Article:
And the code for the class and reproducing the two outputs:

import argparse
# 2.7-3.2
class SingleMetavarHelpFormatter(argparse.HelpFormatter):
    def _format_action_invocation(self, action):
        if not action.option_strings:
            metavar, = self._metavar_formatter(action, action.dest)(1)
            return metavar

            parts = []

            # if the Optional doesn't take a value, format is:
            #    -s, --long
            if action.nargs == 0:

            # if the Optional takes a value, format is:
            #    -s ARGS, --long ARGS
                default = action.dest.upper()
                args_string = self._format_args(action, default)

                ## THIS IS THE PART REPLACED
                #~ for option_string in action.option_strings:
                    #~ parts.append('%s %s' % (option_string, args_string)) ### this is change
                ## /SECTION REPLACED

                ## NEW CODE:
                parts[-1] += ' %s' % args_string
                ## /NEW CODE
            return ', '.join(parts)

parser = argparse.ArgumentParser(

parser.add_argument('-c', '--chunksize', type=int, help='no metavar specified')
parser.add_argument('-w', '--with_metavar', type=int, help='metavar specified', metavar='some_metavar')


edit: To not show a metavar at all, you can pass an empty string to metavar:

parser.add_argument('-e', '--with_empty_metavar', type=int, help='empty metavar specified', metavar='')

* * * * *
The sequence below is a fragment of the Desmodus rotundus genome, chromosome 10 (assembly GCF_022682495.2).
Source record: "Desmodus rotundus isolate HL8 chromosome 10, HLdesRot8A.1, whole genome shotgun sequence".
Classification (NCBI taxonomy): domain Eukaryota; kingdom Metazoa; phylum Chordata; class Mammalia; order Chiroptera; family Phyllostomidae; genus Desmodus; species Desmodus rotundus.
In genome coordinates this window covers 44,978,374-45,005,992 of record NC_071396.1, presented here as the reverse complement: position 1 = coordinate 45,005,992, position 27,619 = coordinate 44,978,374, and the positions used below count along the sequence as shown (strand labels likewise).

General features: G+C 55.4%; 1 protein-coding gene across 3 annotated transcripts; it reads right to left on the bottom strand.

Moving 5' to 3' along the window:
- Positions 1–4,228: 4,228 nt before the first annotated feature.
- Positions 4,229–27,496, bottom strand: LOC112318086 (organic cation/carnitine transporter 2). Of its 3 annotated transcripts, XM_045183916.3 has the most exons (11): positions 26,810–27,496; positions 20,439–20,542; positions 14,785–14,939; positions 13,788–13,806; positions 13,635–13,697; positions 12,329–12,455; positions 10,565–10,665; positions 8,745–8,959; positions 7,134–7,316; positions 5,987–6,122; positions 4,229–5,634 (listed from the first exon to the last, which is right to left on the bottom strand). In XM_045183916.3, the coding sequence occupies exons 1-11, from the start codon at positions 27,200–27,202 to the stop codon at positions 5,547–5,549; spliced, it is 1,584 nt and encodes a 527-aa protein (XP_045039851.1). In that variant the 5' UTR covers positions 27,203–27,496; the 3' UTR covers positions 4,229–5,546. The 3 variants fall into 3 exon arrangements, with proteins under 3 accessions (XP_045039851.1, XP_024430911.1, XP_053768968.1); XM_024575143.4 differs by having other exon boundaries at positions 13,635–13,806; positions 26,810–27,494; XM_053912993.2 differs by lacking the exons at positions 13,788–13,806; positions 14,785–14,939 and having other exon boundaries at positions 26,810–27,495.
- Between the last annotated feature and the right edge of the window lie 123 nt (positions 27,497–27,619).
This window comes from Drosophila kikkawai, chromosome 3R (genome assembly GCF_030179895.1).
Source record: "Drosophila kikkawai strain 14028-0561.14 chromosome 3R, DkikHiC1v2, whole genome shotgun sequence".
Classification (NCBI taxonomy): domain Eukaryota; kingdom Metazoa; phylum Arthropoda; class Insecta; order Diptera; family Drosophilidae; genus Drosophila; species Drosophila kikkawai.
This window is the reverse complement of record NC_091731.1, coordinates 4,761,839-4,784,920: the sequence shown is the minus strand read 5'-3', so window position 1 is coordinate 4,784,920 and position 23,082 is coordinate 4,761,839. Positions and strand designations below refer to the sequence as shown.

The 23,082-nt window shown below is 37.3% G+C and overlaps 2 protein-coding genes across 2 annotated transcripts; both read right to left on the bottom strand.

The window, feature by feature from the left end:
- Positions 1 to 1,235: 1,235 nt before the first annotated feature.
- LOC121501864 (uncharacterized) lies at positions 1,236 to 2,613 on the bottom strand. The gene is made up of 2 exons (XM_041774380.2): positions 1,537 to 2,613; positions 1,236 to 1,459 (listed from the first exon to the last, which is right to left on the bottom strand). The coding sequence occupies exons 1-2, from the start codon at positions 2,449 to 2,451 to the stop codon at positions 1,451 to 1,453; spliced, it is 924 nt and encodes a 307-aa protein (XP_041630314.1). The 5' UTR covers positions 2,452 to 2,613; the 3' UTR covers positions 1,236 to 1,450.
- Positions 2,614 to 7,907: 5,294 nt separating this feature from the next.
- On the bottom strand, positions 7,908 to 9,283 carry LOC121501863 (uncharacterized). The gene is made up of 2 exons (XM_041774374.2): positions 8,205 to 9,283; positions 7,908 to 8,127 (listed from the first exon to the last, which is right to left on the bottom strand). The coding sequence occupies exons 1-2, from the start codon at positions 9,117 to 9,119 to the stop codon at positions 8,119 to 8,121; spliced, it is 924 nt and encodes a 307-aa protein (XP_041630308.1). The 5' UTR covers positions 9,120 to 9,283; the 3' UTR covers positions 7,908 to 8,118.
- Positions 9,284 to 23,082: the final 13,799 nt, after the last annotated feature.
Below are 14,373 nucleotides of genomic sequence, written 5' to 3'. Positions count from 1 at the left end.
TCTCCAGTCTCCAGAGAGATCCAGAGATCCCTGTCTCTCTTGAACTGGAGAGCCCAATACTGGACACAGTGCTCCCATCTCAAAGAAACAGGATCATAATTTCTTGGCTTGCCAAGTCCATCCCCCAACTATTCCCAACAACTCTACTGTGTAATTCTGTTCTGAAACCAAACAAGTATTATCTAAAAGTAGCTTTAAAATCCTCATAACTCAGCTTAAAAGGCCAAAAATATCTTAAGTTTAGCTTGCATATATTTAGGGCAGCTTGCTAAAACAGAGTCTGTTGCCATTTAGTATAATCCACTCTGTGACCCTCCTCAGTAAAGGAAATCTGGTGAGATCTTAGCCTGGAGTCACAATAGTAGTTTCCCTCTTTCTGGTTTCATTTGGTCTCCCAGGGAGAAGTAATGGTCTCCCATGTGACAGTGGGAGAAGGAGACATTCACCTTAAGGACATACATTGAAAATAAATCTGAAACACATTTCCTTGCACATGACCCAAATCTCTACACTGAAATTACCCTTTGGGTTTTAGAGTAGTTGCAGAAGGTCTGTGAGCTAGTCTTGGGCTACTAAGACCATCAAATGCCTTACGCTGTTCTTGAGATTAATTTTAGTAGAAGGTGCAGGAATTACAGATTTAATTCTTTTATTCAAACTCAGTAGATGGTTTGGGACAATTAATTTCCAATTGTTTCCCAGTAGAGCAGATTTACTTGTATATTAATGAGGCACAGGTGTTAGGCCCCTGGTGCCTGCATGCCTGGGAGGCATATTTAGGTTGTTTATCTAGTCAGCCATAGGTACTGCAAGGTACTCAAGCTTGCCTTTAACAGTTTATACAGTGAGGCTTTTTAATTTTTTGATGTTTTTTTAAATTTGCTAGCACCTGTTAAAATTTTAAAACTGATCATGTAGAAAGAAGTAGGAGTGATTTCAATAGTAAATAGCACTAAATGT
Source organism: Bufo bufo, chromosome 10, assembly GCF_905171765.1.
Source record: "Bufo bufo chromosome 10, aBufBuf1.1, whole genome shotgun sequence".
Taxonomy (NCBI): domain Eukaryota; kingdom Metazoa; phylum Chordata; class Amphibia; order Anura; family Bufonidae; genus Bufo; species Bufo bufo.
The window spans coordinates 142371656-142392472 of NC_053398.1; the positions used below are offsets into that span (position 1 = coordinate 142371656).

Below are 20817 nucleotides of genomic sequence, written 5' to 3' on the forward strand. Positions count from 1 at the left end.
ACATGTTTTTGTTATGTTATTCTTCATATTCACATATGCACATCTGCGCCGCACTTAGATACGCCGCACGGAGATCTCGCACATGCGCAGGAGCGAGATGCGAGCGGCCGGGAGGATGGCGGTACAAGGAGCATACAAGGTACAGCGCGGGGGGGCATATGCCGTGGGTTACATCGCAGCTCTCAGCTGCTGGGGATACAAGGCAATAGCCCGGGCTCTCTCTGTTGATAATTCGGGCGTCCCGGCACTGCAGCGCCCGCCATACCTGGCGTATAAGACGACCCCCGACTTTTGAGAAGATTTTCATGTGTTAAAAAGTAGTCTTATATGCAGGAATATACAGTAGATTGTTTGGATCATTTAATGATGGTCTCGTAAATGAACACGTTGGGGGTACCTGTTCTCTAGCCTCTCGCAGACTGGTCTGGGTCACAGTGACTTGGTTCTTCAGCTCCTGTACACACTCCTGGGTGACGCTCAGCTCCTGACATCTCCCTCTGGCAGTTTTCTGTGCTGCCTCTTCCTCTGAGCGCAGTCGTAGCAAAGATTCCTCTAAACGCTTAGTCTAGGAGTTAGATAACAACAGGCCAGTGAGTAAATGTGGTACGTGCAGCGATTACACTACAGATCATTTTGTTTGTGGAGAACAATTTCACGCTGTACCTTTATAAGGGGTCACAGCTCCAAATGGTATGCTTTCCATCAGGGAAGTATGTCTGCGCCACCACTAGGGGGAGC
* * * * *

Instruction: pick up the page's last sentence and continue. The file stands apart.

The difference between doing that with the original class and the new class is the lack extra space character after the short command syntax.

#usage: PROG [-h] [-c CHUNKSIZE] [-w some_metavar] [-e]
#optional arguments:
#  -h, --help            show this help message and exit
#  -c CHUNKSIZE, --chunksize CHUNKSIZE
#                        no metavar specified
#  -w some_metavar, --with_metavar some_metavar
#                        metavar specified
#  -e, --with_empty_metavar
#                        empty metavar specified
share|improve this answer
But why would I want to have this metavar to begin with? If I look at typical help messages in Linux command line apps, I do not see this metavar line. –  bug Jun 7 '13 at 12:39
If you pass an empty string as the metavar, then that's what would be displayed. I included it in the edit. –  Nisan.H Jun 7 '13 at 16:47
Thanks, so I could write my own formatter to make this work. I still don't get why this has to be so cumbersome and why it isn't the default behaviour. –  bug Jun 10 '13 at 10:51
Without any particular background into the development of this module or the standards of help messages in linux command line applications, it seems pretty natural to me that a command that takes a parameter would display some placeholder parameter to denote its position (and sometimes type)... For what its worth, this is why I like Python so much--it's really easy to change such built-in behaviour to suit your own needs. –  Nisan.H Jun 10 '13 at 17:01